The FEARLUS-G approach has a greater potential than the above for automation and discovery because of the semantic web technology and is more easily scaleable due to the grid technology. However the approach described above may be simpler to access and have less overheads. Which is the better approach – making such simulations more accessible to more social scientists – will only become clear in time.
Some of this work was done as the result of an AgentCities grant, under the EU 5FP agentcities.net project.
Barreteau, O. et al (2003). Our Companion Modelling Approach. Journal of Artificial Societies and Social Simulation vol. 6, no. 1 (http://jasss.soc.surrey.ac.uk/6/2/1.html)
Conte, R., Edmonds, B., Moss, S. and Swayer, R. K. (2001). Sociology and Social Theory in Agent Based Social Simulation: A Symposium. Computational and Mathematical Organization Theory. Vol. 7 no. 3, pp. 183-205.
Edmonds, B. (2001) The Use of Models - making MABS actually work. In. Moss, S. and Davidsson, P. (eds.), Multi Agent Based Simulation, Lecture Notes in Artificial Intelligence, 1979:15-32.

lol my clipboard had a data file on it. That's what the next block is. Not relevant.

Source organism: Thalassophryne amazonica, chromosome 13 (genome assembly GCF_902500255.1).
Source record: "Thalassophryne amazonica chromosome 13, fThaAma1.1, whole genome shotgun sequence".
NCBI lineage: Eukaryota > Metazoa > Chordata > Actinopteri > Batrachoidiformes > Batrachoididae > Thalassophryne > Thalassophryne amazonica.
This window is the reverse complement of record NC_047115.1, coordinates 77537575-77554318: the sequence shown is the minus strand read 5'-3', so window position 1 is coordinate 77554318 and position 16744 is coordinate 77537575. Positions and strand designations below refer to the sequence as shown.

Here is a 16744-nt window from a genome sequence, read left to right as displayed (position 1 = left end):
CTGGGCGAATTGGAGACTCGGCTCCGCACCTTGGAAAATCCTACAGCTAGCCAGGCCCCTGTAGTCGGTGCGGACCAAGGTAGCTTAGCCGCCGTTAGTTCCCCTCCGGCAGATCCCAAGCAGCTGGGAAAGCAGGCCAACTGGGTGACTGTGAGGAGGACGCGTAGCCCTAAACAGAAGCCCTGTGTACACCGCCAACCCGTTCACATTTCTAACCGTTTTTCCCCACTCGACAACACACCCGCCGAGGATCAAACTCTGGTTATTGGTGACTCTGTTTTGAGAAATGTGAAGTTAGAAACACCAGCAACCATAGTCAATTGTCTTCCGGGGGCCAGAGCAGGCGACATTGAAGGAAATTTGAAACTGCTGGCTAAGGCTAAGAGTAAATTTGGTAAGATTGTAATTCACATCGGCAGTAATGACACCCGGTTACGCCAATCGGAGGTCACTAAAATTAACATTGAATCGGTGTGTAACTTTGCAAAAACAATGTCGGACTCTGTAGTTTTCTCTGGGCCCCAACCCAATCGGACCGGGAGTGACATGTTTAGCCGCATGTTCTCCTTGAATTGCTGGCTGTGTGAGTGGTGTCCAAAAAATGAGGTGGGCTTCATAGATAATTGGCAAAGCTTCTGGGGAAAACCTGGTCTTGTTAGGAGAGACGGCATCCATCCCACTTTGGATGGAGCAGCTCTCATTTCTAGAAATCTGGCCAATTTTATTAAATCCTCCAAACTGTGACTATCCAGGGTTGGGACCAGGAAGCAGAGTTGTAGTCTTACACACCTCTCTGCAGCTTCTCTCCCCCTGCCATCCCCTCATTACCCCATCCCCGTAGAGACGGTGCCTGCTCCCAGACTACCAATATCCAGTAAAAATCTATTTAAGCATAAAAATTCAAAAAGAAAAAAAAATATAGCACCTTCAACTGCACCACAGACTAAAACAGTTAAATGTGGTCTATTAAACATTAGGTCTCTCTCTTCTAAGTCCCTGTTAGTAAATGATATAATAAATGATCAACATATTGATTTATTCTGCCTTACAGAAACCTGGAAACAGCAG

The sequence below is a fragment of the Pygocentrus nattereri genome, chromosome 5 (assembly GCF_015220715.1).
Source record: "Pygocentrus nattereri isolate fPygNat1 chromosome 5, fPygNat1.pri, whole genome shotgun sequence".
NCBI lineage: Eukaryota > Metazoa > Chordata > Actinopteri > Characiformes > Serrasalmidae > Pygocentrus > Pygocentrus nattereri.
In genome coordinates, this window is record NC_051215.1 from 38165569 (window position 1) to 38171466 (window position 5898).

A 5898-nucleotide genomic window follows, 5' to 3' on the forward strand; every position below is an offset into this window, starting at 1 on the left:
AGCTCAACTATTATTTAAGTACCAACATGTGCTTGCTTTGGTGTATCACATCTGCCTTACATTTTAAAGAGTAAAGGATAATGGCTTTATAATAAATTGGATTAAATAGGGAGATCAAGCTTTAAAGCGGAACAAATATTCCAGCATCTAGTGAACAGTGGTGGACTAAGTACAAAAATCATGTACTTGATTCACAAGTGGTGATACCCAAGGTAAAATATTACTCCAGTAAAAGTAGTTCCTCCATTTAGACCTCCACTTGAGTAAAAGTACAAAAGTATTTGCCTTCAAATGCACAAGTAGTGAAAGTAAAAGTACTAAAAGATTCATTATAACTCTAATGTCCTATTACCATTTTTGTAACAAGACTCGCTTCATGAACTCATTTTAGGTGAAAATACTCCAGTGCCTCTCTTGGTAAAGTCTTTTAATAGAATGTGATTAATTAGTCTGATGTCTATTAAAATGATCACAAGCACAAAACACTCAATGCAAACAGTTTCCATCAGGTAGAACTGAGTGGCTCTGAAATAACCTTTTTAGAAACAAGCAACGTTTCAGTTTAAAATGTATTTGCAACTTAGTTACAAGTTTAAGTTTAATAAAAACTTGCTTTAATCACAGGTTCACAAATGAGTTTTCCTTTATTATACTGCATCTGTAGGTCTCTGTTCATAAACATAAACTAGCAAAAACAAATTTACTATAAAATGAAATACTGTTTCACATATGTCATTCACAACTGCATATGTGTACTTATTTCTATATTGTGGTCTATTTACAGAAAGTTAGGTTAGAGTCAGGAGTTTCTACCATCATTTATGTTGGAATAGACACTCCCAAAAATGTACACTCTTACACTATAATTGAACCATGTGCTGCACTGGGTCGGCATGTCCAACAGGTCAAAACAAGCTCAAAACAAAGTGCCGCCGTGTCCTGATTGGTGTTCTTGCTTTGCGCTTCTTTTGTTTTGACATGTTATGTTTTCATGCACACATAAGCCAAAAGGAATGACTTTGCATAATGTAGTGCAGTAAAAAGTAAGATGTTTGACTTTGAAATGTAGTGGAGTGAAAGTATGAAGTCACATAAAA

Edmonds, B. and Hales, D. (2003) Replication, Replication and Replication - Some Hard Lessons from Model Alignment. Journal of Artificial Societies and Social Simulation, vol. 6 no. 4. (http://jasss.soc.surrey.ac.uk/6/4/11.html)
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Moss, S. and Edmonds, B. (in press) Sociology and Simulation: - Statistical and Qualitative Cross-Validation, American Journal of Sociology.
Pignotti, E., Edwards, P., Preece, A., Polhill, G., & Gotts, N. (2005a) Semantic support for computational land-use modelling. Cluster Computing and Grid 2005, Cardiff, UK.
Pignotti, E., P. Edwards, A. Preece, G. Polhill and N. Gotts (2005b). Providing Ontology Support for Social Simulation. 1st International Conference on eSocial Science, 2005, this volume.
Polhill, J. G., Edoardo Pignotti, Nicholas M. Gotts, Pete Edwards, Alun Preece (2005) An ontology for experimentation with a social simulation of land use change. 3rd Annual Conference of the European Social Simulation Association (ESSA), Koblenz, September 2005.
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Appendix – Outline of Prototype System
Design and Implementation